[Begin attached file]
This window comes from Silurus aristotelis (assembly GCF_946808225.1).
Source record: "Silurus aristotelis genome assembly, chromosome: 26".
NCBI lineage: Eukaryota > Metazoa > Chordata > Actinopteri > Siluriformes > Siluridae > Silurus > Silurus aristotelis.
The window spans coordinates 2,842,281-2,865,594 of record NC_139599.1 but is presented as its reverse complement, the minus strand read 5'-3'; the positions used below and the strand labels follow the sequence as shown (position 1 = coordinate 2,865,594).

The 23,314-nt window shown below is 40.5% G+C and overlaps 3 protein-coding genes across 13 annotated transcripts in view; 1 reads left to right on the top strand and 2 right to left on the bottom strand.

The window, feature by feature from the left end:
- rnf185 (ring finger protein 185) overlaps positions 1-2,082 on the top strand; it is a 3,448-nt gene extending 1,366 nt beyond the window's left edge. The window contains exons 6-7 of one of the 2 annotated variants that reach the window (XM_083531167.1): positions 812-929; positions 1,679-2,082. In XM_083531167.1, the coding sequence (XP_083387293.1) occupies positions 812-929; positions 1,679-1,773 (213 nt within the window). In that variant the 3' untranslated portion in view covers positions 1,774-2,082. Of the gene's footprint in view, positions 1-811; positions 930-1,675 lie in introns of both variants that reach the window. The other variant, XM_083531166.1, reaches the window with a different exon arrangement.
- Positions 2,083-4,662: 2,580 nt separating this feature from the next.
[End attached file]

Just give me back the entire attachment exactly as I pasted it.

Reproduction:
This window comes from Silurus aristotelis (assembly GCF_946808225.1).
Source record: "Silurus aristotelis genome assembly, chromosome: 26".
NCBI lineage: Eukaryota > Metazoa > Chordata > Actinopteri > Siluriformes > Siluridae > Silurus > Silurus aristotelis.
The window spans coordinates 2,842,281-2,865,594 of record NC_139599.1 but is presented as its reverse complement, the minus strand read 5'-3'; the positions used below and the strand labels follow the sequence as shown (position 1 = coordinate 2,865,594).

The 23,314-nt window shown below is 40.5% G+C and overlaps 3 protein-coding genes across 13 annotated transcripts in view; 1 reads left to right on the top strand and 2 right to left on the bottom strand.

The window, feature by feature from the left end:
- rnf185 (ring finger protein 185) overlaps positions 1-2,082 on the top strand; it is a 3,448-nt gene extending 1,366 nt beyond the window's left edge. The window contains exons 6-7 of one of the 2 annotated variants that reach the window (XM_083531167.1): positions 812-929; positions 1,679-2,082. In XM_083531167.1, the coding sequence (XP_083387293.1) occupies positions 812-929; positions 1,679-1,773 (213 nt within the window). In that variant the 3' untranslated portion in view covers positions 1,774-2,082. Of the gene's footprint in view, positions 1-811; positions 930-1,675 lie in introns of both variants that reach the window. The other variant, XM_083531166.1, reaches the window with a different exon arrangement.
- Positions 2,083-4,662: 2,580 nt separating this feature from the next.